The University of Southern California is apparently cleaning house, in more ways than one. The academic institution’s longtime presidential mansion in the San Gabriel Valley city of San Marino just sold to billionaire Tianqiao Chen for $25 million in cash; now the powers that be are hoping to find a future caretaker willing to shell out $4.25 million for the Freeman House, one of only four iconic textile-block residences in Los Angeles designed by legendary architect Frank Lloyd Wright.
Commissioned by Samuel and Harriet Freeman in 1923, and completed in 1925 at a total cost of $23,000 — $13,000 over the original estimate! — the exotic Mayan Revival-inspired dwelling was used to host the couple’s avant-garde artistic and political “salon” for nearly 60 years, with prominent visitors and resident guests ranging from Martha Graham and Richard Neutra, to Xavier Cugat and Clark Gable. Listed on the National Register of Historic Places in 1971, the structure was later donated to USC by the Freeman family in 1984 to serve as a living lab for architectural students to study design and historic preservation.
Perched on a ridge high atop the Hollywood Hills, on a steep hillside parcel at the end of a quiet cul-de-sac, the Freeman House appears to be one level from the street, but actually extends to three full floors out back, thanks to the sloped lot. Inside, the 2,884-square-foot home’s main level holds an entry foyer and a kitchen, plus a high-ceilinged living room with a fireplace, corner windows, and jetliner views of Hollywood and the L.A. Basin. The lower level hosts a duo of bedrooms, a lounge and bathroom. There are several terraces and roof decks.
The smallest of Wright’s textile-block residences — which also include Los Feliz’s Ennis House that was recently sold for a record $18 million, Hollywood’s Storer House and Pasadena’s Millard House (often called “La Miniatura”) — the flat-roofed dwelling contains some 12,000 square, 16-inch precast concrete blocks sporting an elegant brocade pattern on a roughly textured surface. Each block was hand-cast on the premises using sand culled from the site, stacked directly on top of one another in parallel rows like a “3-D cubic jigsaw puzzle,” and then locked together with metal bars and concrete.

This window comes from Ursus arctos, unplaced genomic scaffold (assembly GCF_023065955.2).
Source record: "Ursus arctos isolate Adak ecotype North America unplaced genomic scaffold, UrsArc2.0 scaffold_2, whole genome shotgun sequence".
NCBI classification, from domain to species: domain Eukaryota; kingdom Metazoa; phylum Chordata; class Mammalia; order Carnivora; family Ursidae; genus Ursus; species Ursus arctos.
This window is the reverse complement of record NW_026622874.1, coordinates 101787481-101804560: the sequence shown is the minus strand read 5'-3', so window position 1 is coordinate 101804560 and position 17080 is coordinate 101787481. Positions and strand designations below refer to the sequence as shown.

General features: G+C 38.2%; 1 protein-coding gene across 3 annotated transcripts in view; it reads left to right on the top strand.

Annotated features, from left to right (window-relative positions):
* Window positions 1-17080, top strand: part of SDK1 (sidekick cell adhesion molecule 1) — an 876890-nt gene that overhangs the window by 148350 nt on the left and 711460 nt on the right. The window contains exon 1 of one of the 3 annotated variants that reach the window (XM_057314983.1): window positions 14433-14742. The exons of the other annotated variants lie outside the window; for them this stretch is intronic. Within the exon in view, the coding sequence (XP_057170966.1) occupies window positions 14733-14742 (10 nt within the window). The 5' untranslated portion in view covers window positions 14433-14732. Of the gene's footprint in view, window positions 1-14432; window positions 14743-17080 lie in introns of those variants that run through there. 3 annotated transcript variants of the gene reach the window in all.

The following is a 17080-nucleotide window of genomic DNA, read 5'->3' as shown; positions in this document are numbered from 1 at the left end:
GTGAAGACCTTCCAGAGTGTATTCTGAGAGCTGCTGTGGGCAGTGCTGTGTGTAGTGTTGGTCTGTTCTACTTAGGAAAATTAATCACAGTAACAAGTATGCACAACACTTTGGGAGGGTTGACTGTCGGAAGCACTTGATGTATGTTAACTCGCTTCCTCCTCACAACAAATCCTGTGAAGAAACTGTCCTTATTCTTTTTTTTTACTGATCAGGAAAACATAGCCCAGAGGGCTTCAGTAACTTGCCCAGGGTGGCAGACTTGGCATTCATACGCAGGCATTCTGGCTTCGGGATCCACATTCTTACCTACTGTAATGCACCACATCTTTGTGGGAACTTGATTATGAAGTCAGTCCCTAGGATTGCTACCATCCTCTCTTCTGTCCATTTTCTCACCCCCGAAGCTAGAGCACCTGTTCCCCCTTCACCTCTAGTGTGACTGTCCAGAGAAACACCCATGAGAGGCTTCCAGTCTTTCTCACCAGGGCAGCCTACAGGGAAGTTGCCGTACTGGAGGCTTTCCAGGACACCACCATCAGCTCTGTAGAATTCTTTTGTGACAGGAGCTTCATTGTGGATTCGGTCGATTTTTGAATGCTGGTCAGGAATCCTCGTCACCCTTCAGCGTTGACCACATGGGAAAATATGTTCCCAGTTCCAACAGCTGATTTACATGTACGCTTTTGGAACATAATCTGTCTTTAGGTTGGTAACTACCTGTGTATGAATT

Through the years, the residence has been topped off with built-in furniture and cabinetry by another famed architect, Rudolph Schindler, with minor improvements also made by several Wright apprentices. Unfortunately, the property has been vacant for many years, and still requires extensive renovations to repair structural damage incurred from the 1994 Northridge earthquake.
“Ideally, the property presents an opportunity to restore and live in an important Los Angeles landmark, an opportunity requiring a passion for history and architecture,” says listing agent Mike Deasy of Deasy Penner Podley. “Alternatively, the new owner could be an institutional buyer who would preserve the various tiers of architects’ work — that of Frank Lloyd Wright, Lloyd Wright (his son), Rudolf Schindler, Gregory Ain and John Lautner.”
Adding to the property’s uniqueness: The purchase price includes many of the original furnishings designed specifically for the home.
Note: The images below were taken by Dan Soderberg in 1972; they are part of the Freeman House Photographic Portfolio.